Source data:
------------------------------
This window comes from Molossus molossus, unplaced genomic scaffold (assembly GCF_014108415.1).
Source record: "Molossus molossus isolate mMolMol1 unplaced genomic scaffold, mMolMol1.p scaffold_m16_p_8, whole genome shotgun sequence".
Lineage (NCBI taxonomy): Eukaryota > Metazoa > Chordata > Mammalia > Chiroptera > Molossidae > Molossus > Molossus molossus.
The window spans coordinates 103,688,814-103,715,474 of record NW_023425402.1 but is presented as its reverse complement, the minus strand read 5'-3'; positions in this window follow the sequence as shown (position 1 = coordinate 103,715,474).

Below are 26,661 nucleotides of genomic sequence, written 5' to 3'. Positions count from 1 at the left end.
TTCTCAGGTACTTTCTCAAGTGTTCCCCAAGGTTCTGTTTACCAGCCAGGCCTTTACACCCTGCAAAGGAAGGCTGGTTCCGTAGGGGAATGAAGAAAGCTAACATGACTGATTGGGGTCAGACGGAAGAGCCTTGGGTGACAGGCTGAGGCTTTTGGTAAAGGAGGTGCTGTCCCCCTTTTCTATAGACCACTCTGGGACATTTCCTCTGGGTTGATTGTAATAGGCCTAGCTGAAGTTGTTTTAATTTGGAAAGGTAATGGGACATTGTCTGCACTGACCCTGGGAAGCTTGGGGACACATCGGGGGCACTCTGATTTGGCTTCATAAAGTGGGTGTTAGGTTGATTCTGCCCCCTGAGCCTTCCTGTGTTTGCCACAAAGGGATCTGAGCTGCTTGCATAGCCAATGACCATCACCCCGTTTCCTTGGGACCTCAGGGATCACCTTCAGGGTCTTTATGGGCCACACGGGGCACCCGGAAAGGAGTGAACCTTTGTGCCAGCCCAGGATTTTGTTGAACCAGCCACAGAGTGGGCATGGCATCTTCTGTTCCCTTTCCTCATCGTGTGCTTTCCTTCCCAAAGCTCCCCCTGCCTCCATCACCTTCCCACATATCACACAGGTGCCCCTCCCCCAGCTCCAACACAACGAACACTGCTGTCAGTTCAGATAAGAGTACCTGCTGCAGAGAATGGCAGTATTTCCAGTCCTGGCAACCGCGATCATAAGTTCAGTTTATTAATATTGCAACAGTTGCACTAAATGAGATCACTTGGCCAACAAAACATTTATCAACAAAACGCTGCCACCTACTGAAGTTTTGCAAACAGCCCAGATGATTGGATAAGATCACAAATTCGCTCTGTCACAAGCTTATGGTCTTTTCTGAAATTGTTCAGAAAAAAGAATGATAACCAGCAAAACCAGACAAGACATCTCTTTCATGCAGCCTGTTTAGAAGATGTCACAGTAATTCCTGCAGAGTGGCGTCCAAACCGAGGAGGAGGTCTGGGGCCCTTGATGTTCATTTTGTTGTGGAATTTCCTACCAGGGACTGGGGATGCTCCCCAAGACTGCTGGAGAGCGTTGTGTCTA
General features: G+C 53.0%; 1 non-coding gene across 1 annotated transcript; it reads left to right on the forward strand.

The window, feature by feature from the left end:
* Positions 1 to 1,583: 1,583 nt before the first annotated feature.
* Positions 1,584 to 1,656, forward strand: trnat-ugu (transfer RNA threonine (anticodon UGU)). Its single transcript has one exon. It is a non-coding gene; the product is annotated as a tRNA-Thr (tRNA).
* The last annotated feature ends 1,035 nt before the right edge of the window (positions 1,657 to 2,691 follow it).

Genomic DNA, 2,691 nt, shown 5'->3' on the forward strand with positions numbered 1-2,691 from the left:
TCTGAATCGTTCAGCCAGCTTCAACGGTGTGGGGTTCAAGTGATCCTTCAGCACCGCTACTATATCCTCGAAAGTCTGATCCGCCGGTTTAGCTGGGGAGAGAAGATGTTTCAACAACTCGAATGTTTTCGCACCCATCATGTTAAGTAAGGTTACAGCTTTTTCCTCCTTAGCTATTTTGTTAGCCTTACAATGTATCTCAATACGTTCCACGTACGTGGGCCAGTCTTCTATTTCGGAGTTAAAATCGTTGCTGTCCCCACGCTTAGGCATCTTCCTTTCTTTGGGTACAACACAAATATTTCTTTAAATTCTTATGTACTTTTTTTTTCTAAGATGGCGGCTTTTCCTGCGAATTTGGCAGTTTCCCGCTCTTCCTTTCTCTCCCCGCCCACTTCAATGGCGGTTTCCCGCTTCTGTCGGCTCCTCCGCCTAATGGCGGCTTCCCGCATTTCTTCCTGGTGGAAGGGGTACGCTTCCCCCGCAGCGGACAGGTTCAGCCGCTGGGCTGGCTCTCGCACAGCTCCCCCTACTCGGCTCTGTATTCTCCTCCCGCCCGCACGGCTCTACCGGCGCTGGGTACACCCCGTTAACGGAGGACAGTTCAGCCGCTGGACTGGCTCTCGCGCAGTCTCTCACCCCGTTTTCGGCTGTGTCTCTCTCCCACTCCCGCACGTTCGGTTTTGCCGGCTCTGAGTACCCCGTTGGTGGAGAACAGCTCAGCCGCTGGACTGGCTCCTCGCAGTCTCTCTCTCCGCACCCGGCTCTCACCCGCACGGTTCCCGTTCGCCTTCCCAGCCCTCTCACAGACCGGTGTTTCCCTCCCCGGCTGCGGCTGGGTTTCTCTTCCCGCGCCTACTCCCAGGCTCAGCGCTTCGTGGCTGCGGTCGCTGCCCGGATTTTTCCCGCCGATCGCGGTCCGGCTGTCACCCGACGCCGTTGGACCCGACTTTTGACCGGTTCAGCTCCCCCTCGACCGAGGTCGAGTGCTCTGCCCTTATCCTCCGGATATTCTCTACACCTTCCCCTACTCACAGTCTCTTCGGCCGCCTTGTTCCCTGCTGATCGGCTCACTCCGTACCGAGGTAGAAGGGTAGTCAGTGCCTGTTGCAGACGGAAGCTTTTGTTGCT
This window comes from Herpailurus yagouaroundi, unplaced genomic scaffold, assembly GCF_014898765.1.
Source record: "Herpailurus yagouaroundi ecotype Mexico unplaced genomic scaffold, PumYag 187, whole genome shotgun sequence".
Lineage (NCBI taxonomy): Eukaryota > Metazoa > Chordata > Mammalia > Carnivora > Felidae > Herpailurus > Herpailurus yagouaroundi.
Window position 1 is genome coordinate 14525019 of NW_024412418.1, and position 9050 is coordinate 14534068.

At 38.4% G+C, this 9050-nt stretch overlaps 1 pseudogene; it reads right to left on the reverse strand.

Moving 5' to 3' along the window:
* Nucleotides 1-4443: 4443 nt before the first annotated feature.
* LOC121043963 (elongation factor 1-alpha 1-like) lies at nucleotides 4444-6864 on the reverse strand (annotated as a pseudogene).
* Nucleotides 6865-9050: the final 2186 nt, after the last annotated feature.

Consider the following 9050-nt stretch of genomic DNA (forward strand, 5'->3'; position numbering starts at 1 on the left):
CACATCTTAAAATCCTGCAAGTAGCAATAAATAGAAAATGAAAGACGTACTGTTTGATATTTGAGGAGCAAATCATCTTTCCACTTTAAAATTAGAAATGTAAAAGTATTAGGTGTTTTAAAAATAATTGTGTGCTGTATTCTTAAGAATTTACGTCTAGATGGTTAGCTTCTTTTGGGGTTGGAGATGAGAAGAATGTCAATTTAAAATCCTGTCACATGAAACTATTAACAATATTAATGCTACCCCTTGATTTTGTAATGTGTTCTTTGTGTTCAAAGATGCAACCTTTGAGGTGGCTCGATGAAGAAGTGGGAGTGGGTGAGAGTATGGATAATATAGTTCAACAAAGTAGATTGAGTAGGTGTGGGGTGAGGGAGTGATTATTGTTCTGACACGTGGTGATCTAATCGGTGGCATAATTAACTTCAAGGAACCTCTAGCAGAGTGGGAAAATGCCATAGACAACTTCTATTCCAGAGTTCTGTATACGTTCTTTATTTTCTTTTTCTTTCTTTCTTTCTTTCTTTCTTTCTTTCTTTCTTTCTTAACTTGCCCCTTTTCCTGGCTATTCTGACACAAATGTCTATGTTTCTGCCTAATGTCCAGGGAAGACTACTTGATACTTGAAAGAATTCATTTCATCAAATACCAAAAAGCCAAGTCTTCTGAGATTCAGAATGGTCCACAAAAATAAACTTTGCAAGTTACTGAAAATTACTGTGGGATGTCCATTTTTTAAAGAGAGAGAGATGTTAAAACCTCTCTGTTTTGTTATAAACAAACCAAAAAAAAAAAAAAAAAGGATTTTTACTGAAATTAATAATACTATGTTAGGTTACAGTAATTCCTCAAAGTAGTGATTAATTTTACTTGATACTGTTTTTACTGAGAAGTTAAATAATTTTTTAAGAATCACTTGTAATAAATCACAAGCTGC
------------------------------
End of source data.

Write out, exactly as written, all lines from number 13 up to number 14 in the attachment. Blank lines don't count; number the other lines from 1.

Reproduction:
TCTGAATCGTTCAGCCAGCTTCAACGGTGTGGGGTTCAAGTGATCCTTCAGCACCGCTACTATATCCTCGAAAGTCTGATCCGCCGGTTTAGCTGGGGAGAGAAGATGTTTCAACAACTCGAATGTTTTCGCACCCATCATGTTAAGTAAGGTTACAGCTTTTTCCTCCTTAGCTATTTTGTTAGCCTTACAATGTATCTCAATACGTTCCACGTACGTGGGCCAGTCTTCTATTTCGGAGTTAAAATCGTTGCTGTCCCCACGCTTAGGCATCTTCCTTTCTTTGGGTACAACACAAATATTTCTTTAAATTCTTATGTACTTTTTTTTTCTAAGATGGCGGCTTTTCCTGCGAATTTGGCAGTTTCCCGCTCTTCCTTTCTCTCCCCGCCCACTTCAATGGCGGTTTCCCGCTTCTGTCGGCTCCTCCGCCTAATGGCGGCTTCCCGCATTTCTTCCTGGTGGAAGGGGTACGCTTCCCCCGCAGCGGACAGGTTCAGCCGCTGGGCTGGCTCTCGCACAGCTCCCCCTACTCGGCTCTGTATTCTCCTCCCGCCCGCACGGCTCTACCGGCGCTGGGTACACCCCGTTAACGGAGGACAGTTCAGCCGCTGGACTGGCTCTCGCGCAGTCTCTCACCCCGTTTTCGGCTGTGTCTCTCTCCCACTCCCGCACGTTCGGTTTTGCCGGCTCTGAGTACCCCGTTGGTGGAGAACAGCTCAGCCGCTGGACTGGCTCCTCGCAGTCTCTCTCTCCGCACCCGGCTCTCACCCGCACGGTTCCCGTTCGCCTTCCCAGCCCTCTCACAGACCGGTGTTTCCCTCCCCGGCTGCGGCTGGGTTTCTCTTCCCGCGCCTACTCCCAGGCTCAGCGCTTCGTGGCTGCGGTCGCTGCCCGGATTTTTCCCGCCGATCGCGGTCCGGCTGTCACCCGACGCCGTTGGACCCGACTTTTGACCGGTTCAGCTCCCCCTCGACCGAGGTCGAGTGCTCTGCCCTTATCCTCCGGATATTCTCTACACCTTCCCCTACTCACAGTCTCTTCGGCCGCCTTGTTCCCTGCTGATCGGCTCACTCCGTACCGAGGTAGAAGGGTAGTCAGTGCCTGTTGCAGACGGAAGCTTTTGTTGCT
This window comes from Herpailurus yagouaroundi, unplaced genomic scaffold, assembly GCF_014898765.1.